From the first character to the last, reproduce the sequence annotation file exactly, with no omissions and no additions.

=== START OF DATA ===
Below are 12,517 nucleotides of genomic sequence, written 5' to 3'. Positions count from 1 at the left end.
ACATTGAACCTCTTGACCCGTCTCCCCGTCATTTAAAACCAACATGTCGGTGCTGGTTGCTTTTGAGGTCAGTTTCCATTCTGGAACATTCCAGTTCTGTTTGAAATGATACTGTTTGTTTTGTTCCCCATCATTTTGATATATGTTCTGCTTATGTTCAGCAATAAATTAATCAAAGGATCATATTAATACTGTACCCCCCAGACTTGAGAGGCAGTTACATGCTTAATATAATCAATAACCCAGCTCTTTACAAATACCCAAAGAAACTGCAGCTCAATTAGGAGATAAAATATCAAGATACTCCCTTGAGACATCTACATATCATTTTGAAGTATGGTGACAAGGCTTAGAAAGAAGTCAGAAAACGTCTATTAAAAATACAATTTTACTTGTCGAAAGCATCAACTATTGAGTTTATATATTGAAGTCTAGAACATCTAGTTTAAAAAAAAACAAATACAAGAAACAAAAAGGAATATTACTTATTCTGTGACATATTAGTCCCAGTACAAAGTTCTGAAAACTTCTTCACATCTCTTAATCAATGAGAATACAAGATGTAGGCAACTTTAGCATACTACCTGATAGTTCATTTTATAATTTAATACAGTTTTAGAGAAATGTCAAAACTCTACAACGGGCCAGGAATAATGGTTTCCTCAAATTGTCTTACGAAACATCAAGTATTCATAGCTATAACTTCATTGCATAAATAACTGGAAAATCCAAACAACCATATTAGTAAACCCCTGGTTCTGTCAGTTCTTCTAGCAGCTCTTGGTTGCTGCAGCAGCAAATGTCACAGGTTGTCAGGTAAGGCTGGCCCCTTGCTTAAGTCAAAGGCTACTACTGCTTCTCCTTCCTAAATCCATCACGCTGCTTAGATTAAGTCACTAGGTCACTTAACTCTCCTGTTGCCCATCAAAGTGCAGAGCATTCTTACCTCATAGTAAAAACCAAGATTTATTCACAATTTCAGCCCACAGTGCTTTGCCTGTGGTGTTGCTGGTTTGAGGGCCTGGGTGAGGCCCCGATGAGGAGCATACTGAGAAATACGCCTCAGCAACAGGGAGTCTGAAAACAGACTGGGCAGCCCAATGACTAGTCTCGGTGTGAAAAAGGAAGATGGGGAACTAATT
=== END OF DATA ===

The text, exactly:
Below are 12,517 nucleotides of genomic sequence, written 5' to 3'. Positions count from 1 at the left end.
ACATTGAACCTCTTGACCCGTCTCCCCGTCATTTAAAACCAACATGTCGGTGCTGGTTGCTTTTGAGGTCAGTTTCCATTCTGGAACATTCCAGTTCTGTTTGAAATGATACTGTTTGTTTTGTTCCCCATCATTTTGATATATGTTCTGCTTATGTTCAGCAATAAATTAATCAAAGGATCATATTAATACTGTACCCCCCAGACTTGAGAGGCAGTTACATGCTTAATATAATCAATAACCCAGCTCTTTACAAATACCCAAAGAAACTGCAGCTCAATTAGGAGATAAAATATCAAGATACTCCCTTGAGACATCTACATATCATTTTGAAGTATGGTGACAAGGCTTAGAAAGAAGTCAGAAAACGTCTATTAAAAATACAATTTTACTTGTCGAAAGCATCAACTATTGAGTTTATATATTGAAGTCTAGAACATCTAGTTTAAAAAAAAACAAATACAAGAAACAAAAAGGAATATTACTTATTCTGTGACATATTAGTCCCAGTACAAAGTTCTGAAAACTTCTTCACATCTCTTAATCAATGAGAATACAAGATGTAGGCAACTTTAGCATACTACCTGATAGTTCATTTTATAATTTAATACAGTTTTAGAGAAATGTCAAAACTCTACAACGGGCCAGGAATAATGGTTTCCTCAAATTGTCTTACGAAACATCAAGTATTCATAGCTATAACTTCATTGCATAAATAACTGGAAAATCCAAACAACCATATTAGTAAACCCCTGGTTCTGTCAGTTCTTCTAGCAGCTCTTGGTTGCTGCAGCAGCAAATGTCACAGGTTGTCAGGTAAGGCTGGCCCCTTGCTTAAGTCAAAGGCTACTACTGCTTCTCCTTCCTAAATCCATCACGCTGCTTAGATTAAGTCACTAGGTCACTTAACTCTCCTGTTGCCCATCAAAGTGCAGAGCATTCTTACCTCATAGTAAAAACCAAGATTTATTCACAATTTCAGCCCACAGTGCTTTGCCTGTGGTGTTGCTGGTTTGAGGGCCTGGGTGAGGCCCCGATGAGGAGCATACTGAGAAATACGCCTCAGCAACAGGGAGTCTGAAAACAGACTGGGCAGCCCAATGACTAGTCTCGGTGTGAAAAAGGAAGATGGGGAACTAATT